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Canzano: Pac-12 Media Day turns into a car wash
My column on media day.
LOS ANGELES — George Kliavkoff arrived on the fourth floor of the Novo Theater on Friday afternoon and slid into a plastic chair in a corner of the room.
He’d already delivered a state-of-the-conference speech in front of a packed room. Now, he was ready for our one-on-one interview.
A table covered with black draping sat between us. Flowing, sheen curtain panels hung along the wall. The space — typically used as a night club — was dimly lit, with purple and orange light bulbs. I led with the question that has been on my mind for a while.
“Where were you when you found out?”
The Pac-12 Conference commissioner spent the last month sequestered. Kliavkoff made no public statements. He offered no insight into the defection of USC and UCLA. His conference was poached of those Los Angeles schools, then talked about like it was some kind of truck stop by the Big 12.
All of it, without comment.
“I was in Montana on day two of my first vacation, driving,” he said. “I was in a spot where I had almost no cell service. My deputy commissioner left me two messages saying, ‘You need to get to where you have cell service.’”
Kliavkoff’s next move was to get to his home base in Las Vegas, where he had full use of the resources he’d need to communicate with his bosses. He then decided to go silent “because I could have spent all day, every day on the phone refuting media reports and what I needed to do was get to work.”
Earlier Friday, Kliavkoff received mixed reviews for his performance on the main stage. Some felt the conference commissioner deviated from his message when he quipped, “With respect to the Big 12 being open for business, I appreciate that. We haven’t decided if we’re going shopping there or not yet.”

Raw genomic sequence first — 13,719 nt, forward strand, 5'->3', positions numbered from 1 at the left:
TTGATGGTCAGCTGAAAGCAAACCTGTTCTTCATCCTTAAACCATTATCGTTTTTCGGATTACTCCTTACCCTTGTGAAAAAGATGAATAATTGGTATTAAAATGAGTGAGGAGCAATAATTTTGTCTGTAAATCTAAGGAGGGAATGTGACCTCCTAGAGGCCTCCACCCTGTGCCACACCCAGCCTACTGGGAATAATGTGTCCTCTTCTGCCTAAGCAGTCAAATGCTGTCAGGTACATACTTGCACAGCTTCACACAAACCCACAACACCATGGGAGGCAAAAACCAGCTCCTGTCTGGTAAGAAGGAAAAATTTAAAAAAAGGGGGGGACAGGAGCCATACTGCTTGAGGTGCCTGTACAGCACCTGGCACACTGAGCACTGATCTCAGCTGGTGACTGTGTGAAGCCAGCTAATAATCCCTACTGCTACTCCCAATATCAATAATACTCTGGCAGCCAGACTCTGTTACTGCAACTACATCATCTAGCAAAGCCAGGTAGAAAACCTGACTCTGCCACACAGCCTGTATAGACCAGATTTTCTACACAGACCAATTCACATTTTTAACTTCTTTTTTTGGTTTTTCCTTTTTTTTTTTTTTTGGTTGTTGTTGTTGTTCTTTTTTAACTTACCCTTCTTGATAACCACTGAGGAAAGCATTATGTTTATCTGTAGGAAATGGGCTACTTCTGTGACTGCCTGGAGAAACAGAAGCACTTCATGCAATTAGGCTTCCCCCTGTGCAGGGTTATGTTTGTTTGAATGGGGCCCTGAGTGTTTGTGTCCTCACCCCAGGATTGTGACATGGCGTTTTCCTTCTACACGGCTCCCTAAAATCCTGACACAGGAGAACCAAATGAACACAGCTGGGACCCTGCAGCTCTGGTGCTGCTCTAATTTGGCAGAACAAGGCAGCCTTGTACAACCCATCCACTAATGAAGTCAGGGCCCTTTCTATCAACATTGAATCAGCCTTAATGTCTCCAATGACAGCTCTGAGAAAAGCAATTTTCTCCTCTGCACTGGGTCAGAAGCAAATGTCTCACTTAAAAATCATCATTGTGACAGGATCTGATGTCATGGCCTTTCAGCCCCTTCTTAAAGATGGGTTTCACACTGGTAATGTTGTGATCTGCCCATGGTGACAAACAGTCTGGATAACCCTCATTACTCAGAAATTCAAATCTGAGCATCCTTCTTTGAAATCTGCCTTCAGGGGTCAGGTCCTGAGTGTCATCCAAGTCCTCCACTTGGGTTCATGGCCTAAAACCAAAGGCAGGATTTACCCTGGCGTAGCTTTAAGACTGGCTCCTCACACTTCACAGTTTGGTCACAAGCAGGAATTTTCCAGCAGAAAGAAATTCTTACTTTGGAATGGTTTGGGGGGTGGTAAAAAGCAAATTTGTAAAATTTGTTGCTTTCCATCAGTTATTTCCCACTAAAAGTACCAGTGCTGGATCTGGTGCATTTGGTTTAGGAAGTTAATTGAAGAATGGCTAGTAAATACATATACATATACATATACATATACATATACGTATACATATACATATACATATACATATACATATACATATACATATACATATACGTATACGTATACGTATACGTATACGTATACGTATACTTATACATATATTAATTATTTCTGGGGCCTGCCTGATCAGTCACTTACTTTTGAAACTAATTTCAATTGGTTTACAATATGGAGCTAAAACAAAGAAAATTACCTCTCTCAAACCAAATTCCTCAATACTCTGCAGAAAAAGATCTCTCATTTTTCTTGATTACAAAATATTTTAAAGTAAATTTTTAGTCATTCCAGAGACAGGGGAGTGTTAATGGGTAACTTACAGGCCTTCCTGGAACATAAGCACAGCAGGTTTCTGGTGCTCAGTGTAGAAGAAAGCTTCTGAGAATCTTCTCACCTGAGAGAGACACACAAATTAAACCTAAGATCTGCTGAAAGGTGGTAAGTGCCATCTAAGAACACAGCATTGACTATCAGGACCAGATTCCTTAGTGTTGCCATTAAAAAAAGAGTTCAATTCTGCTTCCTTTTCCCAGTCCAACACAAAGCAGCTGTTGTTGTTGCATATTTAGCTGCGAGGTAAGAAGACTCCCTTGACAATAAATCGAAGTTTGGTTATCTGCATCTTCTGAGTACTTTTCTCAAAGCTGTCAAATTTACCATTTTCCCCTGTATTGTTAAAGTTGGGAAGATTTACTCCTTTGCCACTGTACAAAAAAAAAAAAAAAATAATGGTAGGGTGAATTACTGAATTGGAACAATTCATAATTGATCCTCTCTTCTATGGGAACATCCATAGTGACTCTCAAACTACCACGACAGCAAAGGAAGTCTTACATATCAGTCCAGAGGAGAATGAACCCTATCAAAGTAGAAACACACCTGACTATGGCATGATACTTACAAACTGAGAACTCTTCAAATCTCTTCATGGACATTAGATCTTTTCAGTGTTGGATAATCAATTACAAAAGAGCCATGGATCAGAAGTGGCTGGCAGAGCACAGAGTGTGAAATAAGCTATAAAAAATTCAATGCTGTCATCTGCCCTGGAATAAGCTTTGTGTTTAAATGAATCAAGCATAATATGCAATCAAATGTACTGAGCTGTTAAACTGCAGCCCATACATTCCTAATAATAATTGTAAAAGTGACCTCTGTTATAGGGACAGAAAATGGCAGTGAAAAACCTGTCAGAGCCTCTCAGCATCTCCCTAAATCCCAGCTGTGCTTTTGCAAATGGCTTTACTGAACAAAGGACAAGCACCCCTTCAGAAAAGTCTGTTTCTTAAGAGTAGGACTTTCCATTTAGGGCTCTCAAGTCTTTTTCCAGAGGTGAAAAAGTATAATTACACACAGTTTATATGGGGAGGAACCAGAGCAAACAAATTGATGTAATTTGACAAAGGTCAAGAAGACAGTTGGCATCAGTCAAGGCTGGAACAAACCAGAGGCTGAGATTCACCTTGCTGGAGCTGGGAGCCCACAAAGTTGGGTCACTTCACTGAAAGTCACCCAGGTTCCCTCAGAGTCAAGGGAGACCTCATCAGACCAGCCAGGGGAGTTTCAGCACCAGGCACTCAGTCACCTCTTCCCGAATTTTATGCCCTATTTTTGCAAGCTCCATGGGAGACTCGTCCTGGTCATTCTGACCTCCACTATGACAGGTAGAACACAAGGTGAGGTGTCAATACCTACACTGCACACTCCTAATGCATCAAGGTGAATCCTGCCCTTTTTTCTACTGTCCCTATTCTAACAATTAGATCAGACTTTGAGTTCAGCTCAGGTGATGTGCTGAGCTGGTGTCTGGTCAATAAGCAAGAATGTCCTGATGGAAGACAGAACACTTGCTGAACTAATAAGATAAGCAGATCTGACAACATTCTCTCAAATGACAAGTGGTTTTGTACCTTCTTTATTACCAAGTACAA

Others loved that a conference with a black eye and a fat lip punched back.
The pointed remark came as part of the question-and-answer portion of the event. Earlier, in his scripted speech, Kliavkoff had been far more collegial and reserved. But in that moment, he traded his scalpel for a sledgehammer. He later said his frustration stemmed from a month spent defending against grenades launched from every corner of the Big 12.
“I understand why they're doing it,” Kliavkoff said, “when you look at the relative media value between the two conferences. I get it, I get why they’re scared, why they’re trying to destabilize it. I was just tired of that.”
A win for the commissioner?
You decide. I’ll wait to see how Kliavkoff performs where it counts — media rights revenue. He’s in an exclusive, 30-day negotiating window with ESPN and Fox. Beyond that, he’ll wait for the Big Ten’s media package to be finalized, then let the market determine what the Pac-12’s rights are worth.
I asked Kliavkoff in our sit down interview whether the Pac-12’s media distributions or access to the College Football Playoff mattered more. Which is more valuable — a pile of money? Or a path to the promised land?
“Both,” he said.